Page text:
Sanibel Island is one place that I have wanted to visit ever since I heard of it. This beautiful island off the shore of Fort Myers, Florida is regularly listed as the best place in the world for shelling. Where we stay in Florida is about 2 hours away and we just never seemed to get there. Finally, we had a day when Matt didn’t have to work, so we took the trip to see what we could find. We got up much earlier than I usually do, so I enjoyed seeing the sunrise and had to take a quick pic out the windshield. It was going to be a lovely day!
Many things were in our favor this day and that was the reason we chose it. I had been researching, especially here, about the best times for shelling. It is said that after a storm is best and just before low tide. Then there are also the factors of the moon phase and wind. Plus it is wise to get there to find the shells before the crowds arrived. Everything was just perfect! We munched on hardboiled eggs and cold bacon as we drove the miles to this famous beach. Would we find anything? I’ve been to several beaches where I never found a whole shell. I was excited to see if this beach would live up to its reputation. We were early enough to find parking for our huge truck, Sherman, but we were definitely not the first ones there. I should have gotten up earlier. Maybe all the shells were already taken. Here was my first glimpse of Sanibel Island’s beach.
It sure looked like there was a lot of something on the beach. I ran down and started looking. There were a LOT of shells! I picked a pretty one up, but the animal was still living it. One rule of shelling is to let the ones with live animals alone. So, I put him back on the sand. I picked up another one. Yikes, another animal! The shells were beautiful, but partly because they were still occupied and useful to their owners. I was getting an education on what these fascinating creatures were like. This shell, called a tulip shell, was just gorgeous…and still occupied.
We always chat with the other people on the beach and we were privileged to meet Ken. He volunteers at the shell museum on Sanibel Island and was a wealth of information. He explained which shells were more rare than others. I joked with him that I planned to find a junonia shell. He looked at me like I was crazy since those shells aren’t found very often. I’ve heard they are found once a week, but Matt said once a season. Anyway, Ken said I probably should have gotten to the beach a bit earlier than 8 am to get a junonia. Here he is holding some tulip shells.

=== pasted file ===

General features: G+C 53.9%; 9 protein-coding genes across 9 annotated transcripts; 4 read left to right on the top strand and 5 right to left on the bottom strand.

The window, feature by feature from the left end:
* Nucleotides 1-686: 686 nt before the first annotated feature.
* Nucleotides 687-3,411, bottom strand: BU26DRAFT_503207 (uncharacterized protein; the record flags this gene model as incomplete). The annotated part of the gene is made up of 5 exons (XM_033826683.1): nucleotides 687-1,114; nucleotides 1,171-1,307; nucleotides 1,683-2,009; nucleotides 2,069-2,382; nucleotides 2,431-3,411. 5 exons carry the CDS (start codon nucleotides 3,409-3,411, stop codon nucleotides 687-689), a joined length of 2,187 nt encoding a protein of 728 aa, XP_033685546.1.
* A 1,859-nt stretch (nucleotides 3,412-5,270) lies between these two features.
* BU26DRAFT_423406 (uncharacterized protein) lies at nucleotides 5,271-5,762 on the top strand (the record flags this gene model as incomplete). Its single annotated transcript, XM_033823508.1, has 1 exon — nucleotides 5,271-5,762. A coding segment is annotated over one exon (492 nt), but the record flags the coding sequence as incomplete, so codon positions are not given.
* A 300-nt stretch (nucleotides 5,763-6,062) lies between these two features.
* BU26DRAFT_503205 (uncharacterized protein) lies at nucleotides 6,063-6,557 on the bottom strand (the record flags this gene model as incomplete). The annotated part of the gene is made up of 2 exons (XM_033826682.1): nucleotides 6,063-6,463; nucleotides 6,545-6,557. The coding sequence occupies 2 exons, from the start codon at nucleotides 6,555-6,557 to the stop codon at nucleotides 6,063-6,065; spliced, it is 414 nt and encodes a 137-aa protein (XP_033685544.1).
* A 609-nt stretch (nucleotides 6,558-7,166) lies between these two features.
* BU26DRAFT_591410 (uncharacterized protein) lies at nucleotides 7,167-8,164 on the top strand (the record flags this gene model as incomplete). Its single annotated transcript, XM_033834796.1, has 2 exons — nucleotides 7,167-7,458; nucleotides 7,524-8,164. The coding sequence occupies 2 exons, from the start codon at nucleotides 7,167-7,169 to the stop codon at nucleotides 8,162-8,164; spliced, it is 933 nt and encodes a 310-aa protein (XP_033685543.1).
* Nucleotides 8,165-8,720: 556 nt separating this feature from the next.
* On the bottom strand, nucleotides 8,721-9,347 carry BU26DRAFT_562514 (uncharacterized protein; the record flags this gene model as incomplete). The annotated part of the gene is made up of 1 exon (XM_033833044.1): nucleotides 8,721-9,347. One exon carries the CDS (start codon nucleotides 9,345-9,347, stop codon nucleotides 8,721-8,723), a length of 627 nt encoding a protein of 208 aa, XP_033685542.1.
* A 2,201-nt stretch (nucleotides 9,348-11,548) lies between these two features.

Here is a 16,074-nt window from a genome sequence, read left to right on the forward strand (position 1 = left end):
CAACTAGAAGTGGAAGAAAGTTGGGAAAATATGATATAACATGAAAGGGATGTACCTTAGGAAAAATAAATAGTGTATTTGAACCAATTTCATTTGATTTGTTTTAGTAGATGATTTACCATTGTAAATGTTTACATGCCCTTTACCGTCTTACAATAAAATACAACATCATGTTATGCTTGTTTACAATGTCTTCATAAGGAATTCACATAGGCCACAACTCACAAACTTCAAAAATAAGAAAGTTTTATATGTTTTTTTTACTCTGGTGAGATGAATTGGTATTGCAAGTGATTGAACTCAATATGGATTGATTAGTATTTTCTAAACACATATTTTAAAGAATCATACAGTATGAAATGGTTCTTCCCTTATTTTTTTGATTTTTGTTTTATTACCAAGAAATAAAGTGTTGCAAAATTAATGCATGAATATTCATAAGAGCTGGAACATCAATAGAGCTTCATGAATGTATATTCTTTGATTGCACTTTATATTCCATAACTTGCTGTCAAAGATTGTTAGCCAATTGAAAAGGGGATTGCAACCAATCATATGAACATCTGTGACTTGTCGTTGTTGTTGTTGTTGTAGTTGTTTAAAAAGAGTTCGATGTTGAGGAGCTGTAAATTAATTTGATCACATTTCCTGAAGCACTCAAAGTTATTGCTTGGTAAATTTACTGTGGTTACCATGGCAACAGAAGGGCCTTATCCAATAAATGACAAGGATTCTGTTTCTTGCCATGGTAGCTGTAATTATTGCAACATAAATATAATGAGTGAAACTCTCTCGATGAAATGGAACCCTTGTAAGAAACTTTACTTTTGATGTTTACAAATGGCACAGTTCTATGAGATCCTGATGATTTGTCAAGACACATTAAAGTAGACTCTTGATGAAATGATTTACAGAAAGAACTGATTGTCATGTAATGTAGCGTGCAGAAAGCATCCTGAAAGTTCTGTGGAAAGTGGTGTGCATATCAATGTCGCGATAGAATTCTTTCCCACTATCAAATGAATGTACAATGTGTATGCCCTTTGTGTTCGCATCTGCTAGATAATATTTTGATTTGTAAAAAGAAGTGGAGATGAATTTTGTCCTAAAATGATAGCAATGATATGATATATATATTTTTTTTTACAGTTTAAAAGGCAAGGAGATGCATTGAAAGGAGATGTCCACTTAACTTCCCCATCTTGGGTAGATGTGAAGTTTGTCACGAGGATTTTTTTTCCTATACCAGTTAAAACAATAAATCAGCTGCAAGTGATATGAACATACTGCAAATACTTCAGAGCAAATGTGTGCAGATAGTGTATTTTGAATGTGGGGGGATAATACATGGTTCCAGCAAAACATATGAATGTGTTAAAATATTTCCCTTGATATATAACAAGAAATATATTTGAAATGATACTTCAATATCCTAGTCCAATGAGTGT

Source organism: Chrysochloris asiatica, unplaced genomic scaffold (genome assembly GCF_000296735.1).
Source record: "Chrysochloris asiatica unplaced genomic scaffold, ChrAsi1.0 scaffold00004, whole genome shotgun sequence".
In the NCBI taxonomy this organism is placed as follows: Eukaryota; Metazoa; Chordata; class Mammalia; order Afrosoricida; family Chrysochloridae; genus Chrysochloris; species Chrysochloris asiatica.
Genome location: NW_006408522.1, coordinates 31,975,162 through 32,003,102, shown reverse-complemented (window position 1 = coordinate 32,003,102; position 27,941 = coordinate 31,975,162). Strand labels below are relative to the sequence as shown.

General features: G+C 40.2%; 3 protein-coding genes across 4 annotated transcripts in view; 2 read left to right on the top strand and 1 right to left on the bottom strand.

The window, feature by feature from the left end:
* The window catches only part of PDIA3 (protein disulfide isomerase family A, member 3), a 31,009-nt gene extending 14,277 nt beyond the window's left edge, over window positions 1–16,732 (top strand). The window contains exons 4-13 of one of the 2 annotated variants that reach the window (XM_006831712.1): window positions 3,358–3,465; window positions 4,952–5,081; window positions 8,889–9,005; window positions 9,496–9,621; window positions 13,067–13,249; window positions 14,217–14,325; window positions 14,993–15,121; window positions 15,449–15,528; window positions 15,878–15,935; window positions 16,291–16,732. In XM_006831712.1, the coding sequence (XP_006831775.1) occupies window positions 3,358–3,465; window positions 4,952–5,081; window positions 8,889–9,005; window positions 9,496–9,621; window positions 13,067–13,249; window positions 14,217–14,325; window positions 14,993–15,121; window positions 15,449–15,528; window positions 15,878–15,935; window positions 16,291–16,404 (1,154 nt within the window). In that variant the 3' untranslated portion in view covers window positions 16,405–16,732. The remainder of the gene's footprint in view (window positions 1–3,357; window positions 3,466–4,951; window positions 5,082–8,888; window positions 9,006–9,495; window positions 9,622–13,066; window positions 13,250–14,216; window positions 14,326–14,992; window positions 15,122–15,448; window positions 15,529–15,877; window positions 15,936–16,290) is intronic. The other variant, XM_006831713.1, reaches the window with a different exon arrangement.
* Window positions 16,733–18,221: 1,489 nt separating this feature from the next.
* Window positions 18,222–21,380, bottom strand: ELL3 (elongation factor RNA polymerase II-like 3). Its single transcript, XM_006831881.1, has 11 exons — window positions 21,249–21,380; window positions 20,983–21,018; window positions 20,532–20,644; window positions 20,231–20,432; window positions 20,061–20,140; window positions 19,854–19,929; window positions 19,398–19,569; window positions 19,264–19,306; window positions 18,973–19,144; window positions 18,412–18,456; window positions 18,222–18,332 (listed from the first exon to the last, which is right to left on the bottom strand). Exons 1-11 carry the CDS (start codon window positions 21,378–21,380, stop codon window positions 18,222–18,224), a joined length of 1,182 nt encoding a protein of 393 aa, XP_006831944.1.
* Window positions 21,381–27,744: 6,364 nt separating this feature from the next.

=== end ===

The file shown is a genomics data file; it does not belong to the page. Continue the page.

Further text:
While chatting with him, I found a tulip with another shell hanging on to it. He told me to take a photo of it. I had found a tulip animal eating the animal from another shell and Ken said you didn’t see that very often.
We saw many other types of shells too. Scallops, penshells, olives, fighting conchs, clam. Matt found a horse conch shell which is the Florida state shell. It still had its bright orange gastropod occupant.
There were so many shells most of which still had live critters in them. We did find a few without, but were starting to wish we could find a large empty shell. The tide was at it’s lowest and Ken had explained that a sandbar would become accessible. We tried to hurry over to it, but by the time we got there, many others had been there before us. There were indeed many shells, but every single one of them had already been turned and left because they were live. I wondered what treasures the early birds had found before us. Matt found a big horse conch that had a hermit crab in it and decided to move it for me to take a photo. It slipped from his hand to the sand and when he picked it back up, the crab fell out of the shell. It was not alive. The shell was ours!
But it was time to go on. I still wanted to see the shell museum: Bailey-Matthews National Shell Museum.
We took a break from the exhibits and went to two different talks they had there. I learned so much about shells and the animals that made them. Really fascinating. I’d highly recommend the museum. After the talks, we saw shell art. Cameos.